“(Social media updates) are very convenient for us to keep up to date with the team throughout their season, especially when they are out of town,” Wozniak said on behalf of the commits. “It’s one thing to get updates through Twitter, but seeing them play gives us a good perspective of the atmosphere and camaraderie the team has.”
Sal, Erika’s grandfather, is also active on social media (Facebook primarily), posting updates of each game’s results. He also includes the players’ accounts, so their families are able see his updates.
The appreciation not only comes from prospective players, it comes from those currently on the team.
“It means a ton,” junior pitcher Madi Weathers said on the social media updates. “Personally, it means a lot to me and my family. They don’t get to come out (from California) very often and being away is very hard. The updates, and them being on Twitter, is very helpful, especially for my family.”
The players greatly appreciate the support, but so too does the coaching staff.
“Number one, for the parents that don’t live close, to be able to see the games is huge,” Canisius head coach Kim Griffin said. “We have kids from the west coast, from Hawai’i, that don’t get to see a lot. For those parents, it means a lot to get to see their kids. For them to go out of their way and to make such an effort for the whole team is really, really nice.
“As a coach, the dealings with the parents can be a difficult part of the job. We are really lucky to have a lot of amazing families and they’ve made my job easier in that sense. But the Mackie’s are a really good example of parents that are very involved, and in the right way.
“The best thing that parents can do is support their kids and support the team and they do a really nice job of supporting us all the time, but not overstepping their bounds. They know when it’s appropriate to talk to then girls and when it’s not. It’s so helpful as a head coach to have parents respect what we are doing, and respect what the coaches and girls are doing. As supportive as they are, they don’t meddle in our business and they do an amazing job of always supporting us positively.”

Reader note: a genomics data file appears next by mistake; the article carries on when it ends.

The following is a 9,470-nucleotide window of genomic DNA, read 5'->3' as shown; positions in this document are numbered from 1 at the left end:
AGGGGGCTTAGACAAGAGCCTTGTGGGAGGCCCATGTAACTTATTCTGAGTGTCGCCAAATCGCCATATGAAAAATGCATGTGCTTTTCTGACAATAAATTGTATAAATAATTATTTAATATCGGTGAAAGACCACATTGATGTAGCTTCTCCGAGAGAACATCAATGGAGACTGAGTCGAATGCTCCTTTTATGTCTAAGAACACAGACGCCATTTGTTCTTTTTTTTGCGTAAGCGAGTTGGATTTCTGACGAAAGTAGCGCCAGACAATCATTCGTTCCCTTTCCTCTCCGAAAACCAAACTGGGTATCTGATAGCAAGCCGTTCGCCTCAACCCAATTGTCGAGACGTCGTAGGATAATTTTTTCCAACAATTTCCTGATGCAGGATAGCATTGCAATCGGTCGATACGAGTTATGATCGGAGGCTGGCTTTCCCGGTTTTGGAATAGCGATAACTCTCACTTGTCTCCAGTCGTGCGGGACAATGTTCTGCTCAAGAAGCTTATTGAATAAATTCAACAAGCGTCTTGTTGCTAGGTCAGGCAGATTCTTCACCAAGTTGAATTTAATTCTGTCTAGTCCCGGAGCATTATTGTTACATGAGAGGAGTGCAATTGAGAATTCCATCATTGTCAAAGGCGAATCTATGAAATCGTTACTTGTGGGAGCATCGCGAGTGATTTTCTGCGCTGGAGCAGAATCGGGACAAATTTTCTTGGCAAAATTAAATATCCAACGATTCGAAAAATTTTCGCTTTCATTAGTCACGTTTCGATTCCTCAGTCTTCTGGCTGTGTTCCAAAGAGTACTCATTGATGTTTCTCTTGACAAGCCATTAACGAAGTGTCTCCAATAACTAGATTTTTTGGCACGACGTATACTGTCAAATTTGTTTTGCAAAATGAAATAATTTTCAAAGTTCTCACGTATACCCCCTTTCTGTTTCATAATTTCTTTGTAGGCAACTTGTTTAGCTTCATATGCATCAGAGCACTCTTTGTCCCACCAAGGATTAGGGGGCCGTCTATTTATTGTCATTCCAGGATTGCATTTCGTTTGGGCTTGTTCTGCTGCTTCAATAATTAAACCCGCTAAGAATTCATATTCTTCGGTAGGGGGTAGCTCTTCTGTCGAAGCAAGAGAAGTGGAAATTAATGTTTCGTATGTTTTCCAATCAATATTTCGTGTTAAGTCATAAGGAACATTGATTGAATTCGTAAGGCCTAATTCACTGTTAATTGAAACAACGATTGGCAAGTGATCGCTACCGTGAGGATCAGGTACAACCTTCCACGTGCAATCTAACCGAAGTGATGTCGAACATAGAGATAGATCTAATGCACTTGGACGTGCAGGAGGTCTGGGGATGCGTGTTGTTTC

The Mackie and Catalano families hope that their love for the game is noticed by others in the Buffalo area and gains traction.
“It’s something nice especially with the parents that are so far away and can’t be there for every game,” Christine Mackie said. “I know how much it would break my heart if I couldn’t be there to support her and watch her play. Drew likes to tweet the games and let the far away families feel like they’re there.”
Softball, for the most part, is undercovered in the local area compared to hotbeds for softball such as Florida, California, and Texas. Those said states receive attention for the longevity of their seasons. Bigger cities like New York City and Chicago also publicize softball quite heavily.
“It’s always good seeing yourself in the newspaper,” freshman Gianna Degaltini, a native of Yorktown Heights, N.Y. in Westchester County said, comparing the coverage between her hometown and Buffalo. “Coming here, especially as a freshman, having to step on the field and make it your own is a different game. It’s cool when you’re in the paper, but the best part is the moments you’re going to get. The biggest difference is the different atmosphere and that’s what I’m getting here.”
Even if it is isn’t a hotbed, the Mackie’s and Catalano’s sure make it feel that way. Erika Mackie appreciates the support that not only her parents and grandparents have for softball, but for everyone else that has helped her over her nine-year span of playing softball.
“The support hasn’t been different. They’re always there for me no matter what,” she said. “Since I’ve got to college it’s been different. In high school we were really worried about getting recruited, going to big tournaments, and kind of rushed through travel. We said last year, it was weird not being worried about travel. It’s different now because it’s more lax. My dad’s more calm, if that’s possible. It’s different but it’s a good different.”